PUBLISHED July 9th, 2019 05:00 am | UPDATED May 18th, 2020 06:52 pm
Supawit Muttarattana, affectionally known to his cocktail-slinging compatriots and fans as Palm, is a force to be reckoned with. Besides snagging the title of Best Bartender of the Year at The Bar Awards Bangkok this year, he’s also won the Campari Bartender Competition in Milan. With his skills, it’s no surprise that he’s helped led Vesper into its hat-trick win at Asia’s Best Bars for the third year running.
Hi Palm. Can you tell us about your journey in the bartending world so far?
A fun fact is that my interest in bartending kicked off through the art of coffee-making, when I got my hands on a Japanese barista book while I was working in a small restaurant in my hometown Hua Hin. Since I had already graduated with a Tourism degree at that time, I practiced this craft for about a year before venturing into whipping up basic cocktails at hotel bars around Thailand. I only started self-experimenting once I transitioned full-time to The St. Regis in Bangkok, which opened doors to this particular industry. From then on, I was urged by my friends to enter various bartending competitions.
What’s changed since you came to Vesper?
Vesper changed a lot in the long-run. Before I joined the team, Vesper adhered to just another “bar and restaurant” concept, but Owner Choti Leenutaphong and the previous Bar Manager Pailin Sajjanit wanted it to head in the direction of a full-fledged cocktail bar. Therefore in late 2017, they conceptualised and introduced Art Book, a series which is all about celebrating iconic art pieces. The classic drinks underwent a slight revamped, and the overall ambiance of Vesper became a lot more casual, yet still sticking to its roots of being elegant and stylish.
We heard there were three new menus presented under Art Book since its launch.
The first edition debuted in November 2016, and it included 14 drinks inspired by the Modern Art movement from the 1860s to the 1970s. Something along the line of George Braque’s ‘Rum & Guitar’ and ‘The Persistence of Memory’ by Salvador Dali. Very Western-inclined, just like the second edition.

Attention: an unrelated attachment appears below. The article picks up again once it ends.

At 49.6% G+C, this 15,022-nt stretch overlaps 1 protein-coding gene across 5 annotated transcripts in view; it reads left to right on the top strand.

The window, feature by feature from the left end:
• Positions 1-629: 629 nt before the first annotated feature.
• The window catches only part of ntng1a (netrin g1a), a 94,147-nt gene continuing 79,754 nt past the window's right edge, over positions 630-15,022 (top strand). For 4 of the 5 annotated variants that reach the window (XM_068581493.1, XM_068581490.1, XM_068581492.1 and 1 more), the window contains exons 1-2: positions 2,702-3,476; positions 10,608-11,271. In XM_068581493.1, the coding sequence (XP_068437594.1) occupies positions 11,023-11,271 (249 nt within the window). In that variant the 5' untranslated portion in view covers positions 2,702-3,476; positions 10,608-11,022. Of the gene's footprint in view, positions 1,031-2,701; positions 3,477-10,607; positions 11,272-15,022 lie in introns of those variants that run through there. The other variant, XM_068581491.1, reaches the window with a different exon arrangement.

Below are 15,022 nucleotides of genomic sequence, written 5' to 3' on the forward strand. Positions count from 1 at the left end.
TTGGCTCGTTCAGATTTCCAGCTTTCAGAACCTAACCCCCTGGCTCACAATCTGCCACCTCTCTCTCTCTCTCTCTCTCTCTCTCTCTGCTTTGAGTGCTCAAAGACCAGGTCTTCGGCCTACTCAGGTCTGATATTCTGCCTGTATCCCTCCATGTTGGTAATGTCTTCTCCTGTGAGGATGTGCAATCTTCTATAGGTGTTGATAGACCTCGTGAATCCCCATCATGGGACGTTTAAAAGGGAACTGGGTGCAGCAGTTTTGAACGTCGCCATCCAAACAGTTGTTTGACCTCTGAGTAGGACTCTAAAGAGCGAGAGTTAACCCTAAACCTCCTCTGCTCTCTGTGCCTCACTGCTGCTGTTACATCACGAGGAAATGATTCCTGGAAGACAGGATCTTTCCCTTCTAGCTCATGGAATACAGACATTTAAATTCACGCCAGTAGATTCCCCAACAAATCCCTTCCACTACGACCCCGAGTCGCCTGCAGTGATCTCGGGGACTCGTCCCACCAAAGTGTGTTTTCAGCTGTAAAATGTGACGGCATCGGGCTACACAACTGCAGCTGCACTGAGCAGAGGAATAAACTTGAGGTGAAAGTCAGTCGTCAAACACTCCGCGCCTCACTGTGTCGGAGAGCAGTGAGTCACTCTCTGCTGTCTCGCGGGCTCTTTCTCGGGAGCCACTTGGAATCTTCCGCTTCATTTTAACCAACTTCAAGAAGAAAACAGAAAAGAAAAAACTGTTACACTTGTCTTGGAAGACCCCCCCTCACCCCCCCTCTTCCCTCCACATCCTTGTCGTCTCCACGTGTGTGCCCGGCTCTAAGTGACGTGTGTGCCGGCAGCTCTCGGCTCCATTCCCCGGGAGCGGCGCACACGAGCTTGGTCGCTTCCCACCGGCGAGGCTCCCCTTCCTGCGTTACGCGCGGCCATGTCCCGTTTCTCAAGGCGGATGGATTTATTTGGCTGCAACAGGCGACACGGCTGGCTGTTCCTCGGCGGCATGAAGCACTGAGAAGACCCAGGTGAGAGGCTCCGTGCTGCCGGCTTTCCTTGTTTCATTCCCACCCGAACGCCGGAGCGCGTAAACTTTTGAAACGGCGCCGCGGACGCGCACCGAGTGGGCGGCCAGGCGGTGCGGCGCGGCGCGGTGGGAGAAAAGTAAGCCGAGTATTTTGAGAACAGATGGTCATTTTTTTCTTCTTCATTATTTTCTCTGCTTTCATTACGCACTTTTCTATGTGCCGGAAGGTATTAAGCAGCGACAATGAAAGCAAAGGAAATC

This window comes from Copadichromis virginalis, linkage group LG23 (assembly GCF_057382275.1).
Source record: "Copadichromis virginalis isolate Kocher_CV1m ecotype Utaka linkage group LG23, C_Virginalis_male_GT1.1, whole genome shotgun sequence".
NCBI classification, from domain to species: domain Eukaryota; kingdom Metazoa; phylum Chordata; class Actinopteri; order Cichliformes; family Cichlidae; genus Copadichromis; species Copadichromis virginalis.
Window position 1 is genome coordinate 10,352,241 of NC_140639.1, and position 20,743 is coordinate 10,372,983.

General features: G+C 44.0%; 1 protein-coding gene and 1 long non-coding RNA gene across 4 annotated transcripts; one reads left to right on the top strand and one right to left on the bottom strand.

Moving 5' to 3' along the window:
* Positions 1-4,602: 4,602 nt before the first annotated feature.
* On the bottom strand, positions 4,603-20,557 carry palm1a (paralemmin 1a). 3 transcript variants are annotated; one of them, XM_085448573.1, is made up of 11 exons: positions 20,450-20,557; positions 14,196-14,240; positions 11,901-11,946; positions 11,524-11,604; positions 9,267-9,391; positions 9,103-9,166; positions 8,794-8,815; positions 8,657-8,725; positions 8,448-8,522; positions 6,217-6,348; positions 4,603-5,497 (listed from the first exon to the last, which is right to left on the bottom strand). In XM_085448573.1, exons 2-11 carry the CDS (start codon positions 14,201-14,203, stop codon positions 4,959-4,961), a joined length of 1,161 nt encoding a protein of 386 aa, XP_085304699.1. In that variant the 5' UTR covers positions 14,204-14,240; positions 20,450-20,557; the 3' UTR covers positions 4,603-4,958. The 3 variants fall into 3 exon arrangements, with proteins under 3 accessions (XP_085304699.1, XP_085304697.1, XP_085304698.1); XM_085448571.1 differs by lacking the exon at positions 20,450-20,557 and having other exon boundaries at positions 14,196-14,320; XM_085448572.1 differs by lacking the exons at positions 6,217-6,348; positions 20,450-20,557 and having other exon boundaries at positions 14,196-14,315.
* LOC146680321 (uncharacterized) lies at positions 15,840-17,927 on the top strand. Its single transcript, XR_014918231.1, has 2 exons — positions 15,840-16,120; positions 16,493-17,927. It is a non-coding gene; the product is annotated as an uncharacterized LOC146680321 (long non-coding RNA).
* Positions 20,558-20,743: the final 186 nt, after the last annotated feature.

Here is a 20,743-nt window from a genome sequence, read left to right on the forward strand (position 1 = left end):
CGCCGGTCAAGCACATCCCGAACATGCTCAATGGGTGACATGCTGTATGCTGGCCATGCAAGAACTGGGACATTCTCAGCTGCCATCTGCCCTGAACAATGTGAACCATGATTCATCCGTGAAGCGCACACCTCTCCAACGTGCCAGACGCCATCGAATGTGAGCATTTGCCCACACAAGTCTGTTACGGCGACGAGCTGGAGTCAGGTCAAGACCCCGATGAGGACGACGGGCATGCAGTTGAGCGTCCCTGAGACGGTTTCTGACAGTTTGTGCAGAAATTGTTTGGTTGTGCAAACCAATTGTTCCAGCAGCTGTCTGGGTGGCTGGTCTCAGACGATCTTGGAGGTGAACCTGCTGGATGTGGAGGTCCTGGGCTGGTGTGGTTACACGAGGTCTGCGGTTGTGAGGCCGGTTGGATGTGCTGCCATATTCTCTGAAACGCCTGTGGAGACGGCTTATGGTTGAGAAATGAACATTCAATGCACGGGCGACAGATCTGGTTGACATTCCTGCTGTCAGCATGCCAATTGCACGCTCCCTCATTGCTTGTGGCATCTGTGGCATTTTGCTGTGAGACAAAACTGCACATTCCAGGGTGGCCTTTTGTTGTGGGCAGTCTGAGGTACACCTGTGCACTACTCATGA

For our third instalment The Finale, instead of simply relaying the visual components of an art piece, we wanted to explore the meaning behind them. We curated 12 novel creations that showcased artists such as Ai Weiwei and James Rosenquist. Sculpting and installations are also represented, so there’s more diversity in this latest collection.
Which cocktail do you enjoy making the most?
It will have to be the ‘Jadeite Cabbage‘. I actually discovered this when I was touring the National Palace Museum in Taipei last year. It’s entertaining to make it, but the hardest. How it goes is that Genmaicha, the Japanese green with roasted brown rice, is mixed with niam leaf to create a light pandan aroma. We then use Four Pillars dry gin and vermouth to inject a botanical and sweet flavour. For those of us with Chinese descent, this cocktail can be rather nostalgic because it pays homage to our traditional cooking styles.
Is it common for bars in Bangkok to be guided by a theme, similar to Vesper?
Yes. If you take a look at the recently-opened bars in the city, they usually conform to a particular concept. This could either be through story-telling with their drinks, or the atmosphere. Back then, people simply wanted to get drunk, but nowadays they’re being more appreciative and concerned with the overall experience. A regular menu can be considered boring to some, so having having a theme and inspiration allows bartenders like myself to come up with novel inventions.
What is the one ingredient that you always like to use?
I would say tea. Be it oolong leaves or flower tea, I like to incorporate it with fresh fruits and herbs to create all sorts of exotic flavours. This can be seen with our Composition V, concocted with Granny Smith apple and elderflower, or the As If To Celebrate, I Discovered A Mountain Blooming With Red Flowers that’s infused with chai tea. But not every drink on the menu features the ingredient because that will be unimaginative.
Does Vesper provide bar food?
A little! Via Maris, which is located just next door to us, is also owned by Choti Leenutaphong, and the food is usually brought up to date once every one or two months. The restaurant is helm by Francesco Deiana, who is from Sardinia, so people can expect European comfort food like fried fish and seafood.
Palm is currently the Head Bartender at Vesper, and Group Bar Manager of Foodie Collection, which also runs Via Maris and 80/20.